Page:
November 5, 2009Man, that sucks. I hope you get it worked out soon.
Forums : Tips & Tricks : Shift linkage (4396 Views)
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November 6, 2009Tattoo forgive my lack of the proper term but the rear splined shaft that goes to the tranny and the lever that connects that shaft to the shift rod.
November 6, 2009Scratch that they did not replace the shaft. Just talked to the service guy. he said they replace the arm and not the shaft all the time. When the tech looked at it I guess he determined the shaft was OK. They suggested a new bolt and again tighten the **** out of it.
November 6, 2009FW - every now and then we get a GREMLIN. Do whatever Tattoo says.
November 6, 2009I guess I`ll get the new bolt. It just doesn`t seem right. When they put the new lever on it was tight, and I checked it a number of times as I didn`t want to spend another $330.Just hard to believe the splines on the lever have rounded off if the shaft was still good. The bill would have been much higher had they pulled the tranny and replaced the shaft. Which I might have to do but I`ll start with the bolt and cross my fingers.
Thanks for the input.
November 6, 2009most times you need the shaft as well.
November 6, 2009Sounds to me like he got the Shaft at the harley place allready. They like to bend you over and slide in a nice big one every chance they get. Everytime i used to take my bike, I always felt like I had been through a
November 6, 2009
I guess I must have been lucky so far as to this problem. Nobody bangs a shift any harder or faster than I do.......given the need to do so. I have never experienced this (slippage) problem that has been described.
On this topic, (on another forum), I was challenged as to the "quickness" of (upshifting) in a "lite to lite" situation versus (downshifting) in the same scenario. To clearify this, I`m talking about those that (exclusively) use only the toe lever versus those (including me), that use the heel lever.
I have been challenged as to the (toe users) being able to "bang" shifts quicker than I can using the downward motion of the heel.........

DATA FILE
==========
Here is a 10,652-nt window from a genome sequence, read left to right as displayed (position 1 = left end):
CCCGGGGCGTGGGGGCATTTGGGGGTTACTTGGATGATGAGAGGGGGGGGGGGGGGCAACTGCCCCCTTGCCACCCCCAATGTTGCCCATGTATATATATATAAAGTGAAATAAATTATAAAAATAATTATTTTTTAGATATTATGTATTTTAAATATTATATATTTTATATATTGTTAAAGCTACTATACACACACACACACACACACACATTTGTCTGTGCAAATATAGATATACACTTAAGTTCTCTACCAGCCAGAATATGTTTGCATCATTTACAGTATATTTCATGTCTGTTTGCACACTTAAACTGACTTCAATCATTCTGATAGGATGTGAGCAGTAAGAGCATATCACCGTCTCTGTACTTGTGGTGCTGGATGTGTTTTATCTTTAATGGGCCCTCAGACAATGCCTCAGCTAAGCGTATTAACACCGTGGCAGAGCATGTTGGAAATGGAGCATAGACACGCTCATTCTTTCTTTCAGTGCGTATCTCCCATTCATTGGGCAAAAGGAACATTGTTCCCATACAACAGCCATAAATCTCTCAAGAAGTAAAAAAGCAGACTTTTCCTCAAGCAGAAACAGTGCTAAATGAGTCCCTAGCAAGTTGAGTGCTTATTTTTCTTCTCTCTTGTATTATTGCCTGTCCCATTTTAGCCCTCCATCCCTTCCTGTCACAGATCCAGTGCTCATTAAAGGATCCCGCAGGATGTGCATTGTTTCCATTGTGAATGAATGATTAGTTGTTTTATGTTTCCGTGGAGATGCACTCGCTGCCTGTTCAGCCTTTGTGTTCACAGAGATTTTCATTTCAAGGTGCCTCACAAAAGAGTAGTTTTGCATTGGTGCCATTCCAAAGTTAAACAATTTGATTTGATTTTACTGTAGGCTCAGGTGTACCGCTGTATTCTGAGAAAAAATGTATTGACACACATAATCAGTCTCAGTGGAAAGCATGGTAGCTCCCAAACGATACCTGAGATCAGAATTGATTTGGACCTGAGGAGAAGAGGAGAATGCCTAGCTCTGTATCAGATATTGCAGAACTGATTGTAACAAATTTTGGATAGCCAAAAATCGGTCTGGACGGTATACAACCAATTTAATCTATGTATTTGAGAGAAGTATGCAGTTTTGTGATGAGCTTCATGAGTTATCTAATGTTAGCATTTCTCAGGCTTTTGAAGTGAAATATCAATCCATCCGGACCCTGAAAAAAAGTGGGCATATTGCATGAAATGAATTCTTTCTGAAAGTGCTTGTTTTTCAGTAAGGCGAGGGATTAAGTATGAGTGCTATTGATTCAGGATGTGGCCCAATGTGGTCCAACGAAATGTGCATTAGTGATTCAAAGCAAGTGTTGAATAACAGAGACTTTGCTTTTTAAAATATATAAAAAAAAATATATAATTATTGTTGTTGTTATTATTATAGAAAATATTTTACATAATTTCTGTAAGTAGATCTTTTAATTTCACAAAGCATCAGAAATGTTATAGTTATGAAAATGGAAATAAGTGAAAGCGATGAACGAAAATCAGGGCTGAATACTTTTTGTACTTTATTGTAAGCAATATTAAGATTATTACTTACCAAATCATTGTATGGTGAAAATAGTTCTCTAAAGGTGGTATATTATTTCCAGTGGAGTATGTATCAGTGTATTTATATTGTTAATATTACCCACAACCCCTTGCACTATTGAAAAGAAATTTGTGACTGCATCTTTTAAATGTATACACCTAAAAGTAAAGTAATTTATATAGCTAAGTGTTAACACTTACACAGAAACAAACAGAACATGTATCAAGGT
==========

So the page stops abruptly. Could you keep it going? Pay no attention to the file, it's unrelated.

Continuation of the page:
Bring `em on, it aint gonna happen
November 6, 2009"The Harley place likes to bend you over"
They replaced a shifter arm and all the gaskets and fluids and plus picked the bike up as well. $330 including labor? thats cheaper than I would do it at home. Your dealer might bend you over,that dont mean all of them do. Shouldn`t you be hunting?
November 7, 2009Tattoo, yeah they picked me up had me in and out in good time. Not complaining about that. Not complaining really about anything but my problem. This shouldn`t be an issue why would
harley use a shaft or lever that would fail?. Granted 50,000 some miles but this part should last a lifetime even with hard riding. I`m not a mechanic, I`m a water/wastewater guy so I do know something about how stuff works and this is BS. I will replace the bolt maybe it stretched but i don`t think so, I think as mentioned earlier the shaft is soft and allows this to happen if the bike is ridden. So I`ll try it and then I`ll tear it down in Feb and fix it right after it fails again.Hopefully the new shaft is better than the originall.
November 7, 2009
Freewilly.....Here is a possible method of preventing reoccurrence of your shifter arm problem once you get it fixed. Of course, it depends which (camp) you are in when shifting....(assuming for this discussion, "Tour models with footboards".
Type A) These folks ignore the heel shifter and only use the toe lever.
Type B) These (including me), use the heel lever for upshifting. To minimize the height that I have to raise my boot heel to shift, I pull off the heel lever and move it down as far as I can and still make the shift. In fact, my stomp on the heel lever makes it contact the rubber pad on the footboard and actually make it move down too.
In addition to making those upshifts faster and easier for me, the positioning that I describe, "limits" the movement of the lever overall
Therefore, I think this helps preserve the splines, etc. as my footboard acts as a "backstop" Speed shifting without this limited movement could easily stress or torque the lever beyond what`s necessary to complete the shift.
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